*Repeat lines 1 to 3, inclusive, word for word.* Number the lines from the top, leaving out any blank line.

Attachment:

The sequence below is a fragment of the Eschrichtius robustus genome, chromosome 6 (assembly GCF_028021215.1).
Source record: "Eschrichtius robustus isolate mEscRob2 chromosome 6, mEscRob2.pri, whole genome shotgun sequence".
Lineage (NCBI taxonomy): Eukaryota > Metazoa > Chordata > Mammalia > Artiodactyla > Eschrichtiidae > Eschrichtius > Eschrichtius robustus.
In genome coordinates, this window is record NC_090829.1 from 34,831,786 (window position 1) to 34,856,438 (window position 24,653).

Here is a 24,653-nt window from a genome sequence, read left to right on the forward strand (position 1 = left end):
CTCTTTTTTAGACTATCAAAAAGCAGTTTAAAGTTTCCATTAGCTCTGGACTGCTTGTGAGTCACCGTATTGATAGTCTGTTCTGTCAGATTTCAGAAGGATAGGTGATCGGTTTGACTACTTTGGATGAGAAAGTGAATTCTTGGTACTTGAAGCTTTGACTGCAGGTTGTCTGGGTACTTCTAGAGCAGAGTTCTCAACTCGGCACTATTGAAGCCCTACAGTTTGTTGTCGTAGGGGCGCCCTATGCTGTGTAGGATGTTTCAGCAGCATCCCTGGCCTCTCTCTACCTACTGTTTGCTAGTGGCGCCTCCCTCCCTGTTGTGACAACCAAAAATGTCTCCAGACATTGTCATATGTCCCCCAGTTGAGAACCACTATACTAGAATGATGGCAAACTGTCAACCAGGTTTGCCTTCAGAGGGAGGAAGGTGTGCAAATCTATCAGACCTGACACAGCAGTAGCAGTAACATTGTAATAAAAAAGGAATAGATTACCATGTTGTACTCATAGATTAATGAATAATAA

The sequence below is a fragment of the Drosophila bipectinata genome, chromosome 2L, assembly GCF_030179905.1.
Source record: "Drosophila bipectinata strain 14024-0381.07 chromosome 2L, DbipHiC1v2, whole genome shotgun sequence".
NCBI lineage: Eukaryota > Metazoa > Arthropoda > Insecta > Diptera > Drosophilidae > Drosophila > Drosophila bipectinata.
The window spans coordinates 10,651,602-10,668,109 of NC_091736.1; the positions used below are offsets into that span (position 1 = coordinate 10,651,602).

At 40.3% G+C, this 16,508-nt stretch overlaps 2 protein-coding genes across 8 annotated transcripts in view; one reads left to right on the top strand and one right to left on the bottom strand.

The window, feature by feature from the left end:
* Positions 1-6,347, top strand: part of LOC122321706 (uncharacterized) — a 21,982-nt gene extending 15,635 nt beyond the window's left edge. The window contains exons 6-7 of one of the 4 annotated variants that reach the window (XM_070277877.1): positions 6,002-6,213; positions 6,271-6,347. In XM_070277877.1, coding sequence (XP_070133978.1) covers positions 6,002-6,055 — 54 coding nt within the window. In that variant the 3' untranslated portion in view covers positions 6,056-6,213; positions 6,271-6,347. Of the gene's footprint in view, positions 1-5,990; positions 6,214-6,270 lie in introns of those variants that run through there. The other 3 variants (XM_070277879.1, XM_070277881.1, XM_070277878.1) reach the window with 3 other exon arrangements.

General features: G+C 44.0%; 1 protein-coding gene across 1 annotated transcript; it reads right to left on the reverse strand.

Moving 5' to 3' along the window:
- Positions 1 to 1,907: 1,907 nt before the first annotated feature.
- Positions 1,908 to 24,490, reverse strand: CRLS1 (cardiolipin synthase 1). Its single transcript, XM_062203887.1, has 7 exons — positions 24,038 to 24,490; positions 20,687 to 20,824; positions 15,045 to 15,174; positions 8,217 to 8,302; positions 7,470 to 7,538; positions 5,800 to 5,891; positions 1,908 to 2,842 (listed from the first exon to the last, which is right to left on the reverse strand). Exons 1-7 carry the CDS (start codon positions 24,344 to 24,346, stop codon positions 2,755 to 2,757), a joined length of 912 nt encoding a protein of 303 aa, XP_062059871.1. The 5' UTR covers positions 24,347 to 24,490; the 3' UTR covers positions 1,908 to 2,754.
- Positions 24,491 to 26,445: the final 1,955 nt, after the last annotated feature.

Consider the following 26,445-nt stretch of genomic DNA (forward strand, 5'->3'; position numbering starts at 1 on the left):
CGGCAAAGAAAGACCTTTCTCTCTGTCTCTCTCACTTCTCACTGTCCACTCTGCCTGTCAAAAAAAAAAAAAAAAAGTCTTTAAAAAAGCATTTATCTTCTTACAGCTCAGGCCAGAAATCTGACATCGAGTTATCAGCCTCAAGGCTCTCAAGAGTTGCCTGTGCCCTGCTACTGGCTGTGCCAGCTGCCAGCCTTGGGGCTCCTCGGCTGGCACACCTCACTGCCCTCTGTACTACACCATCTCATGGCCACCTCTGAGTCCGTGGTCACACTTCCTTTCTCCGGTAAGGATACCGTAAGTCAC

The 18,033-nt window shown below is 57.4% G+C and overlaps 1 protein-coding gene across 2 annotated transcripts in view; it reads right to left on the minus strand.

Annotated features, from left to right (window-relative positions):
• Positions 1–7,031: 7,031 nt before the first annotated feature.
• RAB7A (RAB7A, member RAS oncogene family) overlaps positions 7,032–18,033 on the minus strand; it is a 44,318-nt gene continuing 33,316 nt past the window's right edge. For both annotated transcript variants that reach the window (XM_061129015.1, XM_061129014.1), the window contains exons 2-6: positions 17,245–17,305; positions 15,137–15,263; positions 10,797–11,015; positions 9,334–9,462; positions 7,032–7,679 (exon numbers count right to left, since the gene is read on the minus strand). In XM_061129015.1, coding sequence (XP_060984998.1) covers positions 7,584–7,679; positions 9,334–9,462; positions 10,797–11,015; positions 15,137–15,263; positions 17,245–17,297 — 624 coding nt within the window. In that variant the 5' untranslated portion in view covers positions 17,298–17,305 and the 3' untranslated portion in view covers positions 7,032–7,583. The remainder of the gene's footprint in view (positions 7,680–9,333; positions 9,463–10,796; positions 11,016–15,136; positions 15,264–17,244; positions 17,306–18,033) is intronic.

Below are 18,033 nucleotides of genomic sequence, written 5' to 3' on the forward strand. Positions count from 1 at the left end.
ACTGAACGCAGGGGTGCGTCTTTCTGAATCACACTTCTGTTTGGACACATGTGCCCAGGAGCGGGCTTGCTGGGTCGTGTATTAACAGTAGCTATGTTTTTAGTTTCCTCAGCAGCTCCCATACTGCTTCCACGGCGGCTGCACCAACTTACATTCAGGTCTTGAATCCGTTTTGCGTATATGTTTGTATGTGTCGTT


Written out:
The sequence below is a fragment of the Eschrichtius robustus genome, chromosome 6 (assembly GCF_028021215.1).
Source record: "Eschrichtius robustus isolate mEscRob2 chromosome 6, mEscRob2.pri, whole genome shotgun sequence".
Lineage (NCBI taxonomy): Eukaryota > Metazoa > Chordata > Mammalia > Artiodactyla > Eschrichtiidae > Eschrichtius > Eschrichtius robustus.